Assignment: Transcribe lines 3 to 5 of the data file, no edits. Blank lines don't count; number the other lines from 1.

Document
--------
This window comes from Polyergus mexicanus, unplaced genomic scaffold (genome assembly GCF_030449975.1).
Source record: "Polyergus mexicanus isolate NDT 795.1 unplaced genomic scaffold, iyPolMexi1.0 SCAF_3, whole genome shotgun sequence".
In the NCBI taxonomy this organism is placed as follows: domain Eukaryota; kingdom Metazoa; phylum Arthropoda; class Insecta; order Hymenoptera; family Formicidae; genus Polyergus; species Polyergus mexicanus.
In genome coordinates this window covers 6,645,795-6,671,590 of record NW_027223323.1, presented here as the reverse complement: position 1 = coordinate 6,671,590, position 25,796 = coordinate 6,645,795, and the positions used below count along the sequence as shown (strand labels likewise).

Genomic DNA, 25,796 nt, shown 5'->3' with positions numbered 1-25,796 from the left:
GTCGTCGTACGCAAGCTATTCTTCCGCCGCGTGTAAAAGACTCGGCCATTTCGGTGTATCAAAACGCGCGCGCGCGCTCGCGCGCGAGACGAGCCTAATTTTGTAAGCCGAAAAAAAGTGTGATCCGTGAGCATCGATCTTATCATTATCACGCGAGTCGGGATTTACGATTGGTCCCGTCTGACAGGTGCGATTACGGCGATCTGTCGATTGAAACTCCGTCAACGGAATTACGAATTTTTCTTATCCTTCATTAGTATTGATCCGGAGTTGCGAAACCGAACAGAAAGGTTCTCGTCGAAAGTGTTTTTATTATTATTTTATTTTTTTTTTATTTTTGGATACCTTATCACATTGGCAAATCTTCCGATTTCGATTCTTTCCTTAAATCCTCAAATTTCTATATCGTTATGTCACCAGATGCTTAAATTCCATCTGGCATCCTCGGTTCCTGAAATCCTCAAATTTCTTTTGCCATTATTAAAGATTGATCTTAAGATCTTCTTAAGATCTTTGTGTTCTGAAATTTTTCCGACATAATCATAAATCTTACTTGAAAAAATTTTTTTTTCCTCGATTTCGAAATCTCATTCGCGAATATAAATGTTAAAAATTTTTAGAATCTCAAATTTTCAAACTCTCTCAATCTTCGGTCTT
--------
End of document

In the NCBI taxonomy this organism is placed as follows: domain Eukaryota; kingdom Metazoa; phylum Arthropoda; class Insecta; order Hymenoptera; family Formicidae; genus Polyergus; species Polyergus mexicanus.
In genome coordinates this window covers 6,645,795-6,671,590 of record NW_027223323.1, presented here as the reverse complement: position 1 = coordinate 6,671,590, position 25,796 = coordinate 6,645,795, and the positions used below count along the sequence as shown (strand labels likewise).

Genomic DNA, 25,796 nt, shown 5'->3' with positions numbered 1-25,796 from the left: